This is not necessarily a bad thing – in New York, the subway and bus make up 92 percent of trips, and the metropolitan area still has by far the most transit trips per capita. On the other hand, DC is not New York, and the design of our transit system is very different
Metrorail has high ridership, but does it also have gaps?
Based off of the FTA data, Washington has the second-highest per capita heavy rail trips of any metropolitan area in the country. This is a good testament to the Metrorail system’s successes, but it also demonstrates some shortcomings.
For one, the design of New York’s subway (and other heavy rail systems, such as PATH) is fundamentally different from Washington’s metro. Whereas the subway is a more traditional urban rapid transit system, Metro has many components that are more similar to a commuter rail system, such as longer headways and longer distances between stations in suburban areas.
It is also worth noting that unlinked trips may exaggerate New York’s heavy rail numbers, since its extensive subway network encourages transfers far more than our Metrorail.
Nonetheless, Metrorail may not be filling certain needs that a more traditional subway system would provide in an urban core, or what a commuter rail system could provide to outlying areas.
Notably, only one percent of unlinked transit trips in the Washington area are on commuter rail (Note: the FTA database includes the MARC system as being in the Baltimore metropolitan area, so the Washington figures only include the Virginia Rail Express.)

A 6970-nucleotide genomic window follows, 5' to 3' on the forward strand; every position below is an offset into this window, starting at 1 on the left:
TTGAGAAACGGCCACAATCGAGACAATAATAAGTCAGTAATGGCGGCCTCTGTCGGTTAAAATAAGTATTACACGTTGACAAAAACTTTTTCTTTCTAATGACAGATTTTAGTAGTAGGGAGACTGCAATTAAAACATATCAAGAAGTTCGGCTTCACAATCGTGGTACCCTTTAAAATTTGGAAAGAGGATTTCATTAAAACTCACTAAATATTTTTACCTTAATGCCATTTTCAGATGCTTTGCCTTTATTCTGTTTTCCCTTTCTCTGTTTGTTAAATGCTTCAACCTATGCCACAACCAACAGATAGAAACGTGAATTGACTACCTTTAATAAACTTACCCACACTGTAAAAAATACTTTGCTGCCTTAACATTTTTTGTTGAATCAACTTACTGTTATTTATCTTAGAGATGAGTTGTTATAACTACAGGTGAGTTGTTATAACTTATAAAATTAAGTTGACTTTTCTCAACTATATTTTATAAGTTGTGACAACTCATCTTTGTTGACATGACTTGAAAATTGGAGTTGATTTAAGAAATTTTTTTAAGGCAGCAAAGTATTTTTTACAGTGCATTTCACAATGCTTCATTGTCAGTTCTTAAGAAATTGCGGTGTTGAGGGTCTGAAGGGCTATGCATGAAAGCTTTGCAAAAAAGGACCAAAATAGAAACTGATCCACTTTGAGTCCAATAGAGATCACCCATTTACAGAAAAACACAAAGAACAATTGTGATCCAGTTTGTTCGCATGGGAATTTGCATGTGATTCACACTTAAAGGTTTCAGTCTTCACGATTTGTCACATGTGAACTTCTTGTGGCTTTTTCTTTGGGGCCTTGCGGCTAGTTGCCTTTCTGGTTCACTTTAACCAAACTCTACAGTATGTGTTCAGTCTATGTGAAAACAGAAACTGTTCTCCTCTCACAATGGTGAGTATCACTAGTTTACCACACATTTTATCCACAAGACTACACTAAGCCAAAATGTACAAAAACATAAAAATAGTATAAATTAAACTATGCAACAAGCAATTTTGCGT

Washington’s bus usage is lower than a number of regions
When it comes to per capita unlinked bus trips, the Washington region is in the middle of the pack among high transit cities. This is not necessarily a sign of failings within our bus system, especially since declining Metrorail ridership has hurt the bus system.
On the other hand, considering that bus ridership makes up a very large chunk of our region’s transit share, being in the middle of the pack among peer cities may indicate there is room to improve. In particular, Metrobus’s fare system penalizes transfers, which likely reduces the number of unlinked trips within the system.
Light rail: A mode with potential for our region?
Currently, the Washington region has very few trips on light rail or streetcars. This is unsurprising since the only existing infrastructure is new and only two miles long.
In contrast, light rail systems form an important part of the transit networks of other metropolitan areas. In the case of Portland, for instance, the city’s light rail and streetcar systems form nearly 40 percent of unlinked trips.
Notably, even Portland’s 24 unlinked trips per capita is not very high in comparison to better-performing heavy rail or bus systems. Nonetheless, these forms of transit form an important supplement to the transportation infrastructure in several American cities.
Perhaps with the construction of the Purple Line and the expansion of the DC Streetcar, the Washington region can improve its transit ridership.
What else did you notice about these graphics?